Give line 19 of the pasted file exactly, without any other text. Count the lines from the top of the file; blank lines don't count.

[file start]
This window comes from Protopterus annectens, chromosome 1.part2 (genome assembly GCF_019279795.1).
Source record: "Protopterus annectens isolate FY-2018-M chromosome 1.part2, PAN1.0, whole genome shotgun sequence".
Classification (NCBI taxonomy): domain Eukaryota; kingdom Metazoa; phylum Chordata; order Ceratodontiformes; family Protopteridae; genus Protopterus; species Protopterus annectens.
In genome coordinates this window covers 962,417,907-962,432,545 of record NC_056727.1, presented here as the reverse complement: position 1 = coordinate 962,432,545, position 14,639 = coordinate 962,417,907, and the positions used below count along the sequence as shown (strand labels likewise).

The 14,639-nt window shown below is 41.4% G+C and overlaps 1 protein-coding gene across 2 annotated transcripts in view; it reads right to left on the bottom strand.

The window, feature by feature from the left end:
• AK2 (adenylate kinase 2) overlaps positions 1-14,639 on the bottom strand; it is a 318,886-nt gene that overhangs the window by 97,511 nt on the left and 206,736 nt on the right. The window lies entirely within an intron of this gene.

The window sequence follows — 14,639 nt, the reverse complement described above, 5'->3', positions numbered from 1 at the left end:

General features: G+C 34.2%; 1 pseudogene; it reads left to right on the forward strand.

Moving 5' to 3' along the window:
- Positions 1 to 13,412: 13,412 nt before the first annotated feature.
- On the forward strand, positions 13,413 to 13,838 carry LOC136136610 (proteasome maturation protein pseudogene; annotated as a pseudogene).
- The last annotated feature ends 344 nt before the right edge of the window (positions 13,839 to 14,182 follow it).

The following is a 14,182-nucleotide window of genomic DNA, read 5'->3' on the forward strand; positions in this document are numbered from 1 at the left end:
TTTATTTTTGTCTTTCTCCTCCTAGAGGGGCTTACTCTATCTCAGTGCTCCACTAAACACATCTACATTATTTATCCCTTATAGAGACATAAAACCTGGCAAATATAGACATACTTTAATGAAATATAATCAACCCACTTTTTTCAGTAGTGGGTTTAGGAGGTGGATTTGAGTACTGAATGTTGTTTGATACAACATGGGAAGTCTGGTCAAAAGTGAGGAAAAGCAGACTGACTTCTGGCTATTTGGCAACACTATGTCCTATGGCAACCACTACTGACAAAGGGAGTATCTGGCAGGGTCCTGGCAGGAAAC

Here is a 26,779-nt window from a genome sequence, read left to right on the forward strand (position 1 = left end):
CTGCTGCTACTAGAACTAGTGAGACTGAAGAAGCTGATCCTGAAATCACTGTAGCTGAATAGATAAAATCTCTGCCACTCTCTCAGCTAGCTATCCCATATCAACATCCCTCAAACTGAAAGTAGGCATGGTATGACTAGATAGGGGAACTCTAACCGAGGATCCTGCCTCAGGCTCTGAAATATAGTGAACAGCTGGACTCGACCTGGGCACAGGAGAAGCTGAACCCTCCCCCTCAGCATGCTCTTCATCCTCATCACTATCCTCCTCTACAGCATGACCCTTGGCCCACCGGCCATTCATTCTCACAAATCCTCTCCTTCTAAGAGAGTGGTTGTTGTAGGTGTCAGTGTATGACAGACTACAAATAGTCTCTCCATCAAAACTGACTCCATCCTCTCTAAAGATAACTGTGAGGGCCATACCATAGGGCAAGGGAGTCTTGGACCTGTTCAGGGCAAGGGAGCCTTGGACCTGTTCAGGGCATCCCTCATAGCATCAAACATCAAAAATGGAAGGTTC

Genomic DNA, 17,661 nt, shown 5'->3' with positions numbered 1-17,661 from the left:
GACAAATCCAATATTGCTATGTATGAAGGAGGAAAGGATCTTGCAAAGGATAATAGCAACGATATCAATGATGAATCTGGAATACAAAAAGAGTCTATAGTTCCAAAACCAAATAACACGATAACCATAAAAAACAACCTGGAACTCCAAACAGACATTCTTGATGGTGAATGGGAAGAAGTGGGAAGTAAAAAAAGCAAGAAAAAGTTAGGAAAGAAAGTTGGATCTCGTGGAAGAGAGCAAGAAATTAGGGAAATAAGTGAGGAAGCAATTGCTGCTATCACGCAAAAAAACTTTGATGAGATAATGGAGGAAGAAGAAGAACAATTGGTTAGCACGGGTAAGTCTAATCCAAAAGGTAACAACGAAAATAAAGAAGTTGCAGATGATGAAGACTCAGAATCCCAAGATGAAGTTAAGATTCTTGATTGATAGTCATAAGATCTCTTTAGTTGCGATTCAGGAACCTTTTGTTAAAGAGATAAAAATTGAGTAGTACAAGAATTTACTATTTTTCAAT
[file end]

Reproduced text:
GACAAATCCAATATTGCTATGTATGAAGGAGGAAAGGATCTTGCAAAGGATAATAGCAACGATATCAATGATGAATCTGGAATACAAAAAGAGTCTATAGTTCCAAAACCAAATAACACGATAACCATAAAAAACAACCTGGAACTCCAAACAGACATTCTTGATGGTGAATGGGAAGAAGTGGGAAGTAAAAAAAGCAAGAAAAAGTTAGGAAAGAAAGTTGGATCTCGTGGAAGAGAGCAAGAAATTAGGGAAATAAGTGAGGAAGCAATTGCTGCTATCACGCAAAAAAACTTTGATGAGATAATGGAGGAAGAAGAAGAACAATTGGTTAGCACGGGTAAGTCTAATCCAAAAGGTAACAACGAAAATAAAGAAGTTGCAGATGATGAAGACTCAGAATCCCAAGATGAAGTTAAGATTCTTGATTGATAGTCATAAGATCTCTTTAGTTGCGATTCAGGAACCTTTTGTTAAAGAGATAAAAATTGAGTAGTACAAGAATTTACTATTTTTCAAT